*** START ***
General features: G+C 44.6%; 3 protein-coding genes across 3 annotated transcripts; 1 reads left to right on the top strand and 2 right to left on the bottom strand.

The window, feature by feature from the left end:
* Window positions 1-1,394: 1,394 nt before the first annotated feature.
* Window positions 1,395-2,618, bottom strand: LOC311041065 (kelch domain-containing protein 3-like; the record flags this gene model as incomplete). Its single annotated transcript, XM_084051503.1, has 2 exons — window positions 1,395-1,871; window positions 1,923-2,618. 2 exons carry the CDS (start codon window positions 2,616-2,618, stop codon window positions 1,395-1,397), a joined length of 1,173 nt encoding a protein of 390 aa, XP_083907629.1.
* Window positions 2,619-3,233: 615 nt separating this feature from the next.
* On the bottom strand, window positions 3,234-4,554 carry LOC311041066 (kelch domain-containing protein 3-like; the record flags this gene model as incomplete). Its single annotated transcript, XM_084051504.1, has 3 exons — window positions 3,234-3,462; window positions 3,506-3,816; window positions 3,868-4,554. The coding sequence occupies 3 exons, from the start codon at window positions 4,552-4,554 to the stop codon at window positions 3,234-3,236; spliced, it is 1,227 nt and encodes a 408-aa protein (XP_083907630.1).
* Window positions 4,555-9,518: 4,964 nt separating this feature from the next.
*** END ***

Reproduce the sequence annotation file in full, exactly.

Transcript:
General features: G+C 44.6%; 3 protein-coding genes across 3 annotated transcripts; 1 reads left to right on the top strand and 2 right to left on the bottom strand.

The window, feature by feature from the left end:
* Window positions 1-1,394: 1,394 nt before the first annotated feature.
* Window positions 1,395-2,618, bottom strand: LOC311041065 (kelch domain-containing protein 3-like; the record flags this gene model as incomplete). Its single annotated transcript, XM_084051503.1, has 2 exons — window positions 1,395-1,871; window positions 1,923-2,618. 2 exons carry the CDS (start codon window positions 2,616-2,618, stop codon window positions 1,395-1,397), a joined length of 1,173 nt encoding a protein of 390 aa, XP_083907629.1.
* Window positions 2,619-3,233: 615 nt separating this feature from the next.
* On the bottom strand, window positions 3,234-4,554 carry LOC311041066 (kelch domain-containing protein 3-like; the record flags this gene model as incomplete). Its single annotated transcript, XM_084051504.1, has 3 exons — window positions 3,234-3,462; window positions 3,506-3,816; window positions 3,868-4,554. The coding sequence occupies 3 exons, from the start codon at window positions 4,552-4,554 to the stop codon at window positions 3,234-3,236; spliced, it is 1,227 nt and encodes a 408-aa protein (XP_083907630.1).
* Window positions 4,555-9,518: 4,964 nt separating this feature from the next.